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Did a jet once crash into the WWAY TV tower near Boiling Springs Lakes? And why is it not lit?

Hunter Ingram
StarNews

Q. Did a jet once crash into the WWAY NewsChannel 3 tower near Boiling Springs Lakes? Why is their tower at Winnabow not illuminated at night for aircraft? The tower at Delco on US 74/76 is visible for miles.

According to Billy Stratton, chief engineer for WWAY NewsChannel 3, that happened before his time at the station. In the early 1980s, a Marine jet hit one of the guy wires that held the tower up. The tower then fell over onto the road. The pilot walked away with no injuries after the air traffic control called for an emergency landing. The aircraft, however, experienced damage.

As a result of the incident, the station constructed its current tower in Winnabow in 1984.

The old Boiling Springs Lake tower is still in use, though Stratton noted that it is now considerably shorter.

Lightning strikes occasionally cause problems with the lights on the tower, as this MyReporter answer shows. Most recently, the Winnabow tower lights have been fixed in the last two weeks.

UPDATE: Here’s a little more on the story from Merton Vance, who works on the StarNews’ Universal Desk and remembers everything:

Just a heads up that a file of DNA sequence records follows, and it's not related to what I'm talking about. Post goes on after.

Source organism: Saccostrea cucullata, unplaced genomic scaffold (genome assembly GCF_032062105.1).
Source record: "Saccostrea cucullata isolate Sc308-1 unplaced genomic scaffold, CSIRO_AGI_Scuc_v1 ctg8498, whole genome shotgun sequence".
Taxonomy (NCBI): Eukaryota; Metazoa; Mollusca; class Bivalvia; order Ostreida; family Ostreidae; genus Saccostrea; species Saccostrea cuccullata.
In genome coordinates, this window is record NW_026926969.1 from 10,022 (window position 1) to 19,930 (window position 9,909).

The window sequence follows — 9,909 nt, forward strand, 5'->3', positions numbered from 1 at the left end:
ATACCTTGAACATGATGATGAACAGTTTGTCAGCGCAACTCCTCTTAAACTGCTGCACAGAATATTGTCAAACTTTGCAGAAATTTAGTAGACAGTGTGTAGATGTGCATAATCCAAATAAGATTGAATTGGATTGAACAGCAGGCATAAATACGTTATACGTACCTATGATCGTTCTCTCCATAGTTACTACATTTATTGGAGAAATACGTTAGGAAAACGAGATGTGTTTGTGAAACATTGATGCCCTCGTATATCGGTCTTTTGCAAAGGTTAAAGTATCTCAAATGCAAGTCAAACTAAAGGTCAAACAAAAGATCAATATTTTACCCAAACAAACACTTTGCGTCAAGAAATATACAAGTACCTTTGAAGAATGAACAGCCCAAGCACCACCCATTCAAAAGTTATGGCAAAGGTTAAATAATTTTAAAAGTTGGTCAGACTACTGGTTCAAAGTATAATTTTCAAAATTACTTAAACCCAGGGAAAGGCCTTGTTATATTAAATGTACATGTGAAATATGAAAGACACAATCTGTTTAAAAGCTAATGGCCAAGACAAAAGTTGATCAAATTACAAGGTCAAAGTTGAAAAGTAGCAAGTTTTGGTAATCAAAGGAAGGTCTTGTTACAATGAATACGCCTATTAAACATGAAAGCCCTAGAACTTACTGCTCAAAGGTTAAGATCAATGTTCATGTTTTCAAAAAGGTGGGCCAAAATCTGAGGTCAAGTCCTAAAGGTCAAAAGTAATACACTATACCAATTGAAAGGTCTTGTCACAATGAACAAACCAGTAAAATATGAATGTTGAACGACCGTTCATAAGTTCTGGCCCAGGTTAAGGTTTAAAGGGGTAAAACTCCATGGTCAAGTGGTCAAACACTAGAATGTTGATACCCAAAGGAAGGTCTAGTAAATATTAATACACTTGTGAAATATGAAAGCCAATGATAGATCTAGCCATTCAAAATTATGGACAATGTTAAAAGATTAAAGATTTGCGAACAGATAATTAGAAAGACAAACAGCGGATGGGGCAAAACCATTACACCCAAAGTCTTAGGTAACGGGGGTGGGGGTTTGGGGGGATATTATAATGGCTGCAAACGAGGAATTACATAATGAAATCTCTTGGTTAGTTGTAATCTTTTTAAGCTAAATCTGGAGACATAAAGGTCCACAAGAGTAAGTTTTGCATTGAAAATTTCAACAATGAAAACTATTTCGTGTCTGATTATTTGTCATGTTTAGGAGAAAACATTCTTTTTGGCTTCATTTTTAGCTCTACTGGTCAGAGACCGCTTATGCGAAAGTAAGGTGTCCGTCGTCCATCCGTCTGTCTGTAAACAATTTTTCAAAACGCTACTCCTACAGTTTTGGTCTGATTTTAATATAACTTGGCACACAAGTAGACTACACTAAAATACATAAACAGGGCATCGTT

It happened Jan. 24, 1981. An Air National Guard jet flying  at low-altitude clipped a guy wire, causing the tower to topple.

The station was off the air for some time, but did manage to get a shorter tower in place while a bigger replacement was built. We did a lot of coverage on this at the time.

Click here to read one of the stories we wrote.

 RELATED LINKS:

Why aren’t the strobe lights on the TV tower at Winnabow visible anymore?

How high are the communications towers along Market Street?

User-contributed question by:
Henry

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2 Responses to “ Did a jet once crash into the WWAY TV tower near Boiling Springs Lakes? And why is it not lit?”

  1. On September 13, 2014 at 3:50 pm Joe Justice wrote:

    I was stationed at Seymour Johnson AFB in Goldsboro at the time. The wire cut off the entire outer wing section, about 6 feet, and the acft. landed safely at SJAFB. The outer section on the F-4 acft. was the wing fold section and contained no fuel. Just a few inches closer to the fuselage and the wing would have received major damage.

  2. On September 15, 2014 at 12:02 pm Si Cantwell wrote:

    It’s a relief that the pilot landed safely. Thanks for sharing!



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